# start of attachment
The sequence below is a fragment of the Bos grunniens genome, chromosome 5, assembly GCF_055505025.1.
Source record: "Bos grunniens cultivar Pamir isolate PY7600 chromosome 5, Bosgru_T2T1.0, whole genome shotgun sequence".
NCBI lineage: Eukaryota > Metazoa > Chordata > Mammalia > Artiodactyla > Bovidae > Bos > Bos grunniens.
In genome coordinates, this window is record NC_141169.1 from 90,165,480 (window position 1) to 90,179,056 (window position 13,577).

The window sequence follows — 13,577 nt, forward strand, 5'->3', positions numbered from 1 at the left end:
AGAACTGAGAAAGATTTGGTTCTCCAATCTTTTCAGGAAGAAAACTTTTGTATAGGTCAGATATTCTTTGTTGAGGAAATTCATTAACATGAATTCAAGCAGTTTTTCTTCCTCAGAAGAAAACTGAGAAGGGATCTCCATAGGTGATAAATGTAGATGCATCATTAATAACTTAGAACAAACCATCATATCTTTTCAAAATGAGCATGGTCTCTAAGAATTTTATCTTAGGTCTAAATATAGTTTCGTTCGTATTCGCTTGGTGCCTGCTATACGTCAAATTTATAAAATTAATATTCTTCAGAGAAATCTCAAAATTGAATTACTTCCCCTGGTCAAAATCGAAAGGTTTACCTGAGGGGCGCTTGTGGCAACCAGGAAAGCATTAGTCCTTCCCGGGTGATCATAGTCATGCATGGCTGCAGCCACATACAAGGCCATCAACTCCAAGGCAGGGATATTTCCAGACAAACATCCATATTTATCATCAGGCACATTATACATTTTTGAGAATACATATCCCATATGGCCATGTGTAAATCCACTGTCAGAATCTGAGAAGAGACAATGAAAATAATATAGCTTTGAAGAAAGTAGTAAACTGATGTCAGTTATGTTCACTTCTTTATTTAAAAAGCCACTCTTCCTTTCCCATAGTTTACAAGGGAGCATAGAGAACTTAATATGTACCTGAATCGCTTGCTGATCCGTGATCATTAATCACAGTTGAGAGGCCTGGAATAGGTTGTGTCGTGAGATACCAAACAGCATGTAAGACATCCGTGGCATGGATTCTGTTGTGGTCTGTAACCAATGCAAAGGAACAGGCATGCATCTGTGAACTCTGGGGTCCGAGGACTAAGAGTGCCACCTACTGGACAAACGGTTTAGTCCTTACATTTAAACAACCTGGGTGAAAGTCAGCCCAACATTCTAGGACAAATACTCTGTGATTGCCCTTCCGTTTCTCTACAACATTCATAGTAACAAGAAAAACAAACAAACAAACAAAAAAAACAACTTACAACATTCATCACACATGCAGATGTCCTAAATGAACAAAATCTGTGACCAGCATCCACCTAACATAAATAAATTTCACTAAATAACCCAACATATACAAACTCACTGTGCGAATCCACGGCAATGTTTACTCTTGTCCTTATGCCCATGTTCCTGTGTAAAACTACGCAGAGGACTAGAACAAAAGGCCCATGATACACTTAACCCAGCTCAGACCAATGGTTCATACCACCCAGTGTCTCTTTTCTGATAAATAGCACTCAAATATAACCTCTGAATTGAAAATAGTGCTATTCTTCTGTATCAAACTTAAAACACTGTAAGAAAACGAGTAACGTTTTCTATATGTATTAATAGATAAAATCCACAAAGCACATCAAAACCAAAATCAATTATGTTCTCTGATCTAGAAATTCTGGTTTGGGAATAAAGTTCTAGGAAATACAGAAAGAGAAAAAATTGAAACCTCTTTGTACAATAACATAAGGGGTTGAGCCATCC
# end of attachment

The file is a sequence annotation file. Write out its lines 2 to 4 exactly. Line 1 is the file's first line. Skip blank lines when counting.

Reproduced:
Source record: "Bos grunniens cultivar Pamir isolate PY7600 chromosome 5, Bosgru_T2T1.0, whole genome shotgun sequence".
NCBI lineage: Eukaryota > Metazoa > Chordata > Mammalia > Artiodactyla > Bovidae > Bos > Bos grunniens.
In genome coordinates, this window is record NC_141169.1 from 90,165,480 (window position 1) to 90,179,056 (window position 13,577).